The Scented Salamander

A perfume blog offering the latest fragrance news, {advance} perfume reviews, beauty product reviews, shopping tips for scents, advice, quotes, interviews, perfume criticism and commentary, vintage perfume history, free samples. Sniffing around the globe to bring you the best, the unconventional, and the latest in fragrances! A proud member of the Glam Network, Beauty Blog Network, Coutorture, Delightful Blogs, Beauty Blogads, Riveting Reviews, Top Ten Sources, and Best of the Blogs.

Friday, March 24, 2006

Scented Facts: Jicky and Gender


Jicky was created in 1889 by Aimé Guerlain. It is not only considered to be the first modern fragrance through its invention of the now classic 3-tiered structure comprising the head, heart, and base notes, as well as the introduction of the combined use of synthetics and natural essences, it is also a perfume that attempted to reverse a trend that rested on the rigid codification of gender categories. This conservative trend emerged in France after 1820, during the Second Restoration, when the bourgeois mentality imposed its mark more decisively upon society, moralizing the use of perfumes and deriving its ideas about the propriety of certain scents from the triumphant hygienist movement. In this context, Aimé Guerlain is reported to have said that he wanted to create,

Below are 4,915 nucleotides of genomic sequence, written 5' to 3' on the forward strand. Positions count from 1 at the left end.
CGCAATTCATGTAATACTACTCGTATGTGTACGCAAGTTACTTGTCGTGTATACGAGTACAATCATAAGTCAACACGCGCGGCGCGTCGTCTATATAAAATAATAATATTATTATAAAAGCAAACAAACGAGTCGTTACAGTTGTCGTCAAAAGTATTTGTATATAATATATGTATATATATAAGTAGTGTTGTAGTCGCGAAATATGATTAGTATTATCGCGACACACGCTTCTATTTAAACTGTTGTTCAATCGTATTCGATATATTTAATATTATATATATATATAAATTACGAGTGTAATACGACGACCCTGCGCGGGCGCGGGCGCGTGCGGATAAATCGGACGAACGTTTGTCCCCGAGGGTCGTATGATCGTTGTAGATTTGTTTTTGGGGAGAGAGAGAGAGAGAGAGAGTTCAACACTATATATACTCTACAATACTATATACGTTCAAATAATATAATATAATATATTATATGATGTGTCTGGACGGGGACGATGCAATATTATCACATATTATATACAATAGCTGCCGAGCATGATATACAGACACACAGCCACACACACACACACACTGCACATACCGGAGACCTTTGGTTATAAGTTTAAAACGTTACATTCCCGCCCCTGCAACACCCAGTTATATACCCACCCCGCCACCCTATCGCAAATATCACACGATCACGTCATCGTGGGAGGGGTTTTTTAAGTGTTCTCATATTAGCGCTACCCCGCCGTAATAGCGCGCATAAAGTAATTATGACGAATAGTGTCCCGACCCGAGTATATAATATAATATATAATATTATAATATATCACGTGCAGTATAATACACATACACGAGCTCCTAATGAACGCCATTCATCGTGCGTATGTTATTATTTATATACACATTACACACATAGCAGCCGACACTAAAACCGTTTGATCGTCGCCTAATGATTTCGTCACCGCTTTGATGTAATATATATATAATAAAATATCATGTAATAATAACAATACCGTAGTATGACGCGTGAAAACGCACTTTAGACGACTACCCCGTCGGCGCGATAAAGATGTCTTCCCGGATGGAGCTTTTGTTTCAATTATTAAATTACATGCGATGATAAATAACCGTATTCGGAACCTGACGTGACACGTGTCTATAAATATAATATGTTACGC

"an audacious, vigorous, and quasi revolutionary perfume: the perfume of an amazon, difficult to decipher, of which you wouldn't be really able to tell whether it was meant to be for a man or a woman."

And so it was; disconcerted by the novelty of the concept, women started adopting it en masse only after 1910 while men, meanwhile, decided it would be theirs. Today, despite Aimé Guerlain's efforts at creating a unisex fragrance, Jicky is still not considered to be gender-free and in a new historical twist, has mostly come to be considered a feminine fragrance and marketed as such.

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